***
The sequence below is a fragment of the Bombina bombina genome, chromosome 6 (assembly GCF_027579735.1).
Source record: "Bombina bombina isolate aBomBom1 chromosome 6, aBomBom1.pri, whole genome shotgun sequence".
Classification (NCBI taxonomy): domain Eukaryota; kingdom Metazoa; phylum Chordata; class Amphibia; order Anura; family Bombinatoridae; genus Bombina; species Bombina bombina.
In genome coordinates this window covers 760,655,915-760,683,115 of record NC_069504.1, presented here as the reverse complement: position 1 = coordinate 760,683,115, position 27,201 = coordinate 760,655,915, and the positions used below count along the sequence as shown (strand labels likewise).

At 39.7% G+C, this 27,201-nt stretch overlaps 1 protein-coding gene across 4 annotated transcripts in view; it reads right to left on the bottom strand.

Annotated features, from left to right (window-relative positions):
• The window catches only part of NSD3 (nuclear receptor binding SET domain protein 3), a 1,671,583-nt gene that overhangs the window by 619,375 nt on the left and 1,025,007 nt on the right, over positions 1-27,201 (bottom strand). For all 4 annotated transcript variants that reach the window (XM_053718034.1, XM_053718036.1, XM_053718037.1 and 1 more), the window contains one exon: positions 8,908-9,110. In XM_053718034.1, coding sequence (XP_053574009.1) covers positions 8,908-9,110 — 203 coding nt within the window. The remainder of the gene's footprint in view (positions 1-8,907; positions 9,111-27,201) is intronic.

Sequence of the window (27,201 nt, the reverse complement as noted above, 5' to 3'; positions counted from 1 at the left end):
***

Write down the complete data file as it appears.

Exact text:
The sequence below is a fragment of the Bombina bombina genome, chromosome 6 (assembly GCF_027579735.1).
Source record: "Bombina bombina isolate aBomBom1 chromosome 6, aBomBom1.pri, whole genome shotgun sequence".
Classification (NCBI taxonomy): domain Eukaryota; kingdom Metazoa; phylum Chordata; class Amphibia; order Anura; family Bombinatoridae; genus Bombina; species Bombina bombina.
In genome coordinates this window covers 760,655,915-760,683,115 of record NC_069504.1, presented here as the reverse complement: position 1 = coordinate 760,683,115, position 27,201 = coordinate 760,655,915, and the positions used below count along the sequence as shown (strand labels likewise).

At 39.7% G+C, this 27,201-nt stretch overlaps 1 protein-coding gene across 4 annotated transcripts in view; it reads right to left on the bottom strand.

Annotated features, from left to right (window-relative positions):
• The window catches only part of NSD3 (nuclear receptor binding SET domain protein 3), a 1,671,583-nt gene that overhangs the window by 619,375 nt on the left and 1,025,007 nt on the right, over positions 1-27,201 (bottom strand). For all 4 annotated transcript variants that reach the window (XM_053718034.1, XM_053718036.1, XM_053718037.1 and 1 more), the window contains one exon: positions 8,908-9,110. In XM_053718034.1, coding sequence (XP_053574009.1) covers positions 8,908-9,110 — 203 coding nt within the window. The remainder of the gene's footprint in view (positions 1-8,907; positions 9,111-27,201) is intronic.

Sequence of the window (27,201 nt, the reverse complement as noted above, 5' to 3'; positions counted from 1 at the left end):